Early exit charges will be capped at 1 per cent of the value of existing contract-based personal pensions, including workplace personal pensions, and new contracts cannot have any exit charge at all, the FCA has confirmed today.
Early exit charges that are currently set at less than 1 per cent may not be increased and will not be able to apply an early exit charge to personal pension contracts entered into after new FCA Handbook rules take effect from 31 March 2017.
The FCA predicts that the measures will cost the industry between £46m and £89m over the next four years, as well as compliance costs of £17m.
The FCA says it preferred a percentage cap to a fixed monetary amount as this would benefit consumers with small pots. Market value adjustments on with-profits policies are not included within the rules.
The regulator says some industry respondents to its consultation on the rules expressed concern that the cap itself could, directly or indirectly, provide a significant incentive to customers of normal minimum pension age or older to exit their pension scheme, irrespective of whether or not they intend to exercise the freedoms.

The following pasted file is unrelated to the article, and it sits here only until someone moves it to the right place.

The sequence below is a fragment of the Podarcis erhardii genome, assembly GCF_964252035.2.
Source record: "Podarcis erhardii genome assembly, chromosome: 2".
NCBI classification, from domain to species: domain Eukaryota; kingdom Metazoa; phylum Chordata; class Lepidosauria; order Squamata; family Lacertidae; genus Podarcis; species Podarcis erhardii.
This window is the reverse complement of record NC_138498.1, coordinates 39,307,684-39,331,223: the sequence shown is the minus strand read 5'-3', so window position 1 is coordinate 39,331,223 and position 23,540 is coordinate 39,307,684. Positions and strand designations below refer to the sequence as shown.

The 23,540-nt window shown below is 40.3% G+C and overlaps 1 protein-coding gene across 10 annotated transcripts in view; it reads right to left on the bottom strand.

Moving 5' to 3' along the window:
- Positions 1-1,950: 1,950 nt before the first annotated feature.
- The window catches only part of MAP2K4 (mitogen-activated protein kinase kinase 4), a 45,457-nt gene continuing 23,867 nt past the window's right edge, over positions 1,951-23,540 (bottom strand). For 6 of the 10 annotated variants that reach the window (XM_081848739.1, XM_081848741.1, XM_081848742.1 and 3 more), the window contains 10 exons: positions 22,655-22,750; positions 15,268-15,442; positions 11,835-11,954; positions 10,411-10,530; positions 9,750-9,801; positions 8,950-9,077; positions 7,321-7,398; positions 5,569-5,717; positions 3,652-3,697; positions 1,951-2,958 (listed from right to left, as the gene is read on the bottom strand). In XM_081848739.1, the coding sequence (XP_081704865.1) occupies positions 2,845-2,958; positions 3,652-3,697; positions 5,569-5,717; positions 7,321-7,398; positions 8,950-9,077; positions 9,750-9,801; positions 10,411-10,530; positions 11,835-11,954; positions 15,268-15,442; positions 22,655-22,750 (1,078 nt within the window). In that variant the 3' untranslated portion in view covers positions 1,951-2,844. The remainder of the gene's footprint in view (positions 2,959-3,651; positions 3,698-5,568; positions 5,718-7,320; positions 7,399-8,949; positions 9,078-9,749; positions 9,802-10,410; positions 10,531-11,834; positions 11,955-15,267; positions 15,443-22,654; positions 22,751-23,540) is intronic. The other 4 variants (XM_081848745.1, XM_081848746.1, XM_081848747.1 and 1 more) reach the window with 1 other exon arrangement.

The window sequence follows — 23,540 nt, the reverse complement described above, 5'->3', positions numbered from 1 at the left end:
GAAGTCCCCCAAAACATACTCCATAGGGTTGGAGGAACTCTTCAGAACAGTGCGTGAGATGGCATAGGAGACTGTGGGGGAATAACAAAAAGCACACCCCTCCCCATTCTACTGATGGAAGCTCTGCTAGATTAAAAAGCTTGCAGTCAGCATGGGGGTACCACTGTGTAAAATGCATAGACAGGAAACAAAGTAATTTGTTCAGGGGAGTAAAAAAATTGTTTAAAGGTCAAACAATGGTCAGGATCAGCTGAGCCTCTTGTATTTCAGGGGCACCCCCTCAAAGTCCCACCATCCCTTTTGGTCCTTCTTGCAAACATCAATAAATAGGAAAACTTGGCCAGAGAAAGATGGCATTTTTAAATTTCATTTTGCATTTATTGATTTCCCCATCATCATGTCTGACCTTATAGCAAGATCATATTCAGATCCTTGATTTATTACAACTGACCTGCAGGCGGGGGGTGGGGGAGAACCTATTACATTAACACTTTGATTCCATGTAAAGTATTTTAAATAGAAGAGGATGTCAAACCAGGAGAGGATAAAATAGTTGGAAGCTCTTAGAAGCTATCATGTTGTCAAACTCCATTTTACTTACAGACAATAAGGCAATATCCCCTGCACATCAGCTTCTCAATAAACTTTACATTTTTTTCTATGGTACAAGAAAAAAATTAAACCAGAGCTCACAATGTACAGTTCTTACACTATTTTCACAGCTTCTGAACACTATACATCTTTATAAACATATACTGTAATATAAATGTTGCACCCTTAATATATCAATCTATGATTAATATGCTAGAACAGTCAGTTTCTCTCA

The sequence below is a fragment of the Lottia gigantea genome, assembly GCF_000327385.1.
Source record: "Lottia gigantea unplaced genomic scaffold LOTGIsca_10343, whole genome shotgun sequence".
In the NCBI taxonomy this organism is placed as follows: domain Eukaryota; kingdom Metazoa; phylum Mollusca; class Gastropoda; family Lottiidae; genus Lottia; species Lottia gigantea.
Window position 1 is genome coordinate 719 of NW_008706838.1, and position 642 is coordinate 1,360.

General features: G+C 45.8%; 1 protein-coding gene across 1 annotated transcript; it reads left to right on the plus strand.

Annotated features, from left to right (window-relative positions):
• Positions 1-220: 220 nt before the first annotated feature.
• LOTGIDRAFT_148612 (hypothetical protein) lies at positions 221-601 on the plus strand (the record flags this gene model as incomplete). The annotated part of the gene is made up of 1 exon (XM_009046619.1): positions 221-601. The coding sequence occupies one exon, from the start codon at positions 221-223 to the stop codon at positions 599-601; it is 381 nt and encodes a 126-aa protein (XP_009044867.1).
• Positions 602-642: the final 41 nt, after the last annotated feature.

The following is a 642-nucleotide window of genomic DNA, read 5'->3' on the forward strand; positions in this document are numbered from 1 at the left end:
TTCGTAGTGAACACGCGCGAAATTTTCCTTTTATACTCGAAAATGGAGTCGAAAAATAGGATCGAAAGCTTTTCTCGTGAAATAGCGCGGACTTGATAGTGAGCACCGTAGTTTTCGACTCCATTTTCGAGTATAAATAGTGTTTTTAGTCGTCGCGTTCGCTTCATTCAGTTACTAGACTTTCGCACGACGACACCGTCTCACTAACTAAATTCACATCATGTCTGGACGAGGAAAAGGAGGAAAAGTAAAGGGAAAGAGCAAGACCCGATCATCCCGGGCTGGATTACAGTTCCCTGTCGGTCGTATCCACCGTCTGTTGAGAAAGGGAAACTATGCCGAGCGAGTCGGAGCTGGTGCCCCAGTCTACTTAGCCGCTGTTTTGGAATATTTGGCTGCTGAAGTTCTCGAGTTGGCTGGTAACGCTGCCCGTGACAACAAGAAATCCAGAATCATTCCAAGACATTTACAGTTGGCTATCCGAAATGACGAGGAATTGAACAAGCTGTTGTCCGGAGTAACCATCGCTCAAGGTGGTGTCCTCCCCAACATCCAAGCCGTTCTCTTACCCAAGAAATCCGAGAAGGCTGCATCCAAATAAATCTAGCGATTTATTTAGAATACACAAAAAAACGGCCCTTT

The FCA rejected the assertion that increased exits may correlate to proximity to retirement age rather than lower exit charges. Its data collected from firms on a quarterly basis showed that take-up of the freedoms in the 55–59 age group is slightly stronger than among older consumers.
FCA executive director of strategy and competition Christopher Woolard says: “People eligible for the Government’s pension reforms should feel able to access them as they wish. The 1 per cent cap on early exit charges for existing pensions, and the 0 per cent cap for new contracts, will mean that current and future savers will not be deterred by these charges from accessing their pension pots.”
The new Handbook rules
With effect from 31 March 2017, early exit charges:
– will be capped at 1% of the value of a member’s benefits being taken, converted or
transferred from a scheme
– cannot be increased in existing schemes that currently have early exit charges set at less
than 1% of the member’s benefits under a scheme, and
– cannot apply in schemes entered into after the proposed new rules come into force